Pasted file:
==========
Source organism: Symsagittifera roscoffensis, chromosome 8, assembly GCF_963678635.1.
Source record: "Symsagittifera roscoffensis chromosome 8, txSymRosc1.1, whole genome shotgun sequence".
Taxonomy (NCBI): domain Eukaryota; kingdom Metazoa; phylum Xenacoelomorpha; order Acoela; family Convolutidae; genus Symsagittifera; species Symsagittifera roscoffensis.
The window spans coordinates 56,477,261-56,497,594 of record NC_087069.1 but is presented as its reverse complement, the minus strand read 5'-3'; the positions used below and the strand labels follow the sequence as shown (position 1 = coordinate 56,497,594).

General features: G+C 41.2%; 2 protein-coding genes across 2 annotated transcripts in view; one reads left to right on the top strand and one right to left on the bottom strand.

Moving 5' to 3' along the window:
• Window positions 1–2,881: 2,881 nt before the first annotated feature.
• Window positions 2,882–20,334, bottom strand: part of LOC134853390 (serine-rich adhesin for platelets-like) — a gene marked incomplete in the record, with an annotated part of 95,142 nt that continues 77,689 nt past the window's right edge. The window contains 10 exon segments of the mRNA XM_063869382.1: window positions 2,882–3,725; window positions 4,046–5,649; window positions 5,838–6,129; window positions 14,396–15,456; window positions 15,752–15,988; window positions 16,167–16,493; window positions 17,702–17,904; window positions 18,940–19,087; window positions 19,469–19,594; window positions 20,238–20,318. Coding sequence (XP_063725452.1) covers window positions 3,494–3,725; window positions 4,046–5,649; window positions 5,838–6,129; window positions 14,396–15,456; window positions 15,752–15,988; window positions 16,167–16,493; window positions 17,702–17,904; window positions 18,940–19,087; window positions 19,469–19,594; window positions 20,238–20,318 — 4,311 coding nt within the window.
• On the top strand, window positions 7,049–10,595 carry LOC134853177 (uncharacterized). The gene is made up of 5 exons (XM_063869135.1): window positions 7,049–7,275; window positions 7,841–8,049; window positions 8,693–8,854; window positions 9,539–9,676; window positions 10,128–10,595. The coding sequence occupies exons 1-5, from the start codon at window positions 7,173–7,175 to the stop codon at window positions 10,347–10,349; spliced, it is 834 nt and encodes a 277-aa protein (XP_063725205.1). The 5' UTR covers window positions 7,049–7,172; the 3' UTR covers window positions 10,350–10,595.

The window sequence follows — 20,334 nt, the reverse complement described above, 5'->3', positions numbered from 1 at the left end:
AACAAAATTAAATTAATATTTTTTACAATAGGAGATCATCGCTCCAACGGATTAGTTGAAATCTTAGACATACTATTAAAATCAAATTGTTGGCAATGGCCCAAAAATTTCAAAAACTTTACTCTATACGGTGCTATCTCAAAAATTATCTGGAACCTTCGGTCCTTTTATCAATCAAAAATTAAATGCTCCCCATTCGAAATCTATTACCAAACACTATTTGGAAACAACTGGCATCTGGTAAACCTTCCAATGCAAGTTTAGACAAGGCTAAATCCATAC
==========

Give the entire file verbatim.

Source organism: Symsagittifera roscoffensis, chromosome 8, assembly GCF_963678635.1.
Source record: "Symsagittifera roscoffensis chromosome 8, txSymRosc1.1, whole genome shotgun sequence".
Taxonomy (NCBI): domain Eukaryota; kingdom Metazoa; phylum Xenacoelomorpha; order Acoela; family Convolutidae; genus Symsagittifera; species Symsagittifera roscoffensis.
The window spans coordinates 56,477,261-56,497,594 of record NC_087069.1 but is presented as its reverse complement, the minus strand read 5'-3'; the positions used below and the strand labels follow the sequence as shown (position 1 = coordinate 56,497,594).

General features: G+C 41.2%; 2 protein-coding genes across 2 annotated transcripts in view; one reads left to right on the top strand and one right to left on the bottom strand.

Moving 5' to 3' along the window:
• Window positions 1–2,881: 2,881 nt before the first annotated feature.
• Window positions 2,882–20,334, bottom strand: part of LOC134853390 (serine-rich adhesin for platelets-like) — a gene marked incomplete in the record, with an annotated part of 95,142 nt that continues 77,689 nt past the window's right edge. The window contains 10 exon segments of the mRNA XM_063869382.1: window positions 2,882–3,725; window positions 4,046–5,649; window positions 5,838–6,129; window positions 14,396–15,456; window positions 15,752–15,988; window positions 16,167–16,493; window positions 17,702–17,904; window positions 18,940–19,087; window positions 19,469–19,594; window positions 20,238–20,318. Coding sequence (XP_063725452.1) covers window positions 3,494–3,725; window positions 4,046–5,649; window positions 5,838–6,129; window positions 14,396–15,456; window positions 15,752–15,988; window positions 16,167–16,493; window positions 17,702–17,904; window positions 18,940–19,087; window positions 19,469–19,594; window positions 20,238–20,318 — 4,311 coding nt within the window.
• On the top strand, window positions 7,049–10,595 carry LOC134853177 (uncharacterized). The gene is made up of 5 exons (XM_063869135.1): window positions 7,049–7,275; window positions 7,841–8,049; window positions 8,693–8,854; window positions 9,539–9,676; window positions 10,128–10,595. The coding sequence occupies exons 1-5, from the start codon at window positions 7,173–7,175 to the stop codon at window positions 10,347–10,349; spliced, it is 834 nt and encodes a 277-aa protein (XP_063725205.1). The 5' UTR covers window positions 7,049–7,172; the 3' UTR covers window positions 10,350–10,595.

The window sequence follows — 20,334 nt, the reverse complement described above, 5'->3', positions numbered from 1 at the left end:
AACAAAATTAAATTAATATTTTTTACAATAGGAGATCATCGCTCCAACGGATTAGTTGAAATCTTAGACATACTATTAAAATCAAATTGTTGGCAATGGCCCAAAAATTTCAAAAACTTTACTCTATACGGTGCTATCTCAAAAATTATCTGGAACCTTCGGTCCTTTTATCAATCAAAAATTAAATGCTCCCCATTCGAAATCTATTACCAAACACTATTTGGAAACAACTGGCATCTGGTAAACCTTCCAATGCAAGTTTAGACAAGGCTAAATCCATAC